I’ve been very neglectful of this blog lately (you might have noticed).
Not that we haven’t been recycling or continuing to avoid landfill garbage, we just haven’t been flaunting it as much. Either that’s because it has become second nature or because we’ve been slowly slipping backwards into the pit of consumerism and are ashamed to talk about it (maybe it’s a bit of both).
Actually, it’s probably because we have been “working” on the film (or at least procrastinating and talking about it lots) and trying to keep up with the world of Twitter.
We have been gearing up for some speaking engagements though. A couple weeks ago we were at the YWCA, working with their dynamic (and voluntary) environment committee, and encouraging the staff to take personal steps to reduce office waste. They have a veggie garden on their roof that is pretty inspiring, and they treated us to lunch on real plates with real cups.
And tonight (the real reason for this hasty post), we’ll be in North Vancouver as part of their Green City Living Film and Speaker Series. So if you’re in the region, come on out (I think it’s free).
In November we’ll also be in New Westminster encouraging a start up group based on the Strathcona Zero Waste concept and possibly up at Quest University in Squamish, so maybe we’ll see you there!
I’ve been doing a little housekeeping here at the Clean Bin Project blog. You know, changing the sidebar to reflect the fact that we’ve actually finished our year, etc, etc.
Anyway, I came to realize that in our attempt to keep the top bar of our site clean and compact, some of the resources on our website might have been neglected. Pages like Top Ten Tips and Do-It-Yourself recipes (hidden under the Project page) were previously accessible only on the right-hand sidebar – not very handy.
So here’s the official semi-permanent fix. When you go to The Project, you will now see this little list of resource pages at the top:
Top Ten Tips – Our best ten ideas to start making your household waste-free
DIY – Recipes and links for everything from granola to laundry soap
Resources – Find answers to questions like “where can I recycle that?” or “where in Vancouver can I get bulk dish soap”
Archives – Just what it sounds like. It makes it easier for people to go back and start at the start (July 1, 2008)
I’ve been meaning to share this story with you for awhile. While we were busying ourselves with our personal zero-waste project, another challenge was being hatched just down the street.
The Strathcona Zero Waste project challenges 10 families (yes, some even have kids in diapers) to try to send nothing to the landfill for a whole month.
The challenge is the brainchild of Deanna Rogers. As a student enrolled in the Simon Fraser University Semester in Dialogue, Deanna tried her own personal waste challenge: to put nothing into the landfill and nothing into the recycler for three weeks.
After “a few weeks of awkward exchanges, long explanations, personal choices, some extra weight in [her] backpack, and a lot of forethought” she decided to take her challenge (modified to be zero landfill waste only) to a larger audience, starting with her neighbours. Continue reading
Get “same less waste” . . . . like “same great taste”? . . . .
You may have noticed that we have a bit of a new look around here. It’s all thanks to Hop Studios, web designers extraordinaire, and we owe them a big thank you. Thanks guys!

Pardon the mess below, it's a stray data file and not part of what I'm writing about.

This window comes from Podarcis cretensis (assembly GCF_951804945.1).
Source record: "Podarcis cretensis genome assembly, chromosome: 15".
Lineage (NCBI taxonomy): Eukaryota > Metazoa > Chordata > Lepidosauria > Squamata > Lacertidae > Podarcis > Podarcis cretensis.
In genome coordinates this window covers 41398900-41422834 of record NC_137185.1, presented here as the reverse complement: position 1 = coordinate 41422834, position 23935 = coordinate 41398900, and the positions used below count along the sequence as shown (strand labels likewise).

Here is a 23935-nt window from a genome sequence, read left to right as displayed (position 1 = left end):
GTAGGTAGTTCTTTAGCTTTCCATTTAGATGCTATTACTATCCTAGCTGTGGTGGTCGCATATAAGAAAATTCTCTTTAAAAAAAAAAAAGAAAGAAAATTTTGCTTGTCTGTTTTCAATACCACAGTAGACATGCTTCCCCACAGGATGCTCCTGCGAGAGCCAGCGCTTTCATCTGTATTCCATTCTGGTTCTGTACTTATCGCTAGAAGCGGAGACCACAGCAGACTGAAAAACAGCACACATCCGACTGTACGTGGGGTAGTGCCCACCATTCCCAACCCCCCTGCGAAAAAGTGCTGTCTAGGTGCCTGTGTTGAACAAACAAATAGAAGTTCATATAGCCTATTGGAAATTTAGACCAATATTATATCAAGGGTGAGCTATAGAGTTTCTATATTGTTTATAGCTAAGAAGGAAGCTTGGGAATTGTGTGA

They whipped up a new header image that is more like the documentary we’re making, revamped the navigation bar, and pushed us to get on twitter (check out that sweet sidebar link). You may also notice that our site is now being hosted at cleanbinproject.com (mm hmm, we’re going upscale now).
Before you get all up in arms, I just want to say that I know it’s a little shocking to come to a familiar site and not be greeted by the familiar imagery. I myself was a little shocked when My Zero Waste had their make-over, so I know how you might feel, but after a couple visits I started thinking that it was actually quite nice.
That said, we welcome your feedback. We’re not done our makeover yet, so if there is a feature you’d love to see, let us know (we have all powerful CSS control now).
Captain Charles Moore founded the Algalita Marine Research Foundation, but you might know him better as “the guy who talks about plastic in our oceans”. He has brought to the mainstream an awareness of the dangers of plastics to wildlife and the environment. His work includes writing papers on the topic of ocean contamination, giving lectures (yes another TED lecture guy), and developing protocols for monitoring marine and beach micro-plastics. Plus, he still manages to look manly while wearing a multi-coloured necklace of plastic flotsom – what’s not to like?
Beth over at Fake Plastic Fish filmed this clip last week while she was visiting the Captain. He was presenting at Google down in Mountainview California, and she, as an avid anti-plastics spokesperson, was invited. So thanks Beth for this exclusive clip (well, exclusive to those of you who don’t already read her blog)
I promise this Wednesday’s video will be put up in a few hours, but until then, we have an announcement. The Clean Bin Project is now on Twitter!
After nearly an entire year of avoiding the technology wave, we finally caved.
Don’t worry, it won’t affect our blogging style. It just means that we can give snippets of what we’re up to for topics that I don’t have time to post on. (It’s good for getting your daily dose of Clean Bin or for ramping up your ability to stalk us – “wow, what a coincidence running into you here”)
You can follow us at twitter.com/CleanBinProject
Stop motion animation never gets old. Thanks to fellow eco-blogger Layla of LaylasExperiments for sending this one in.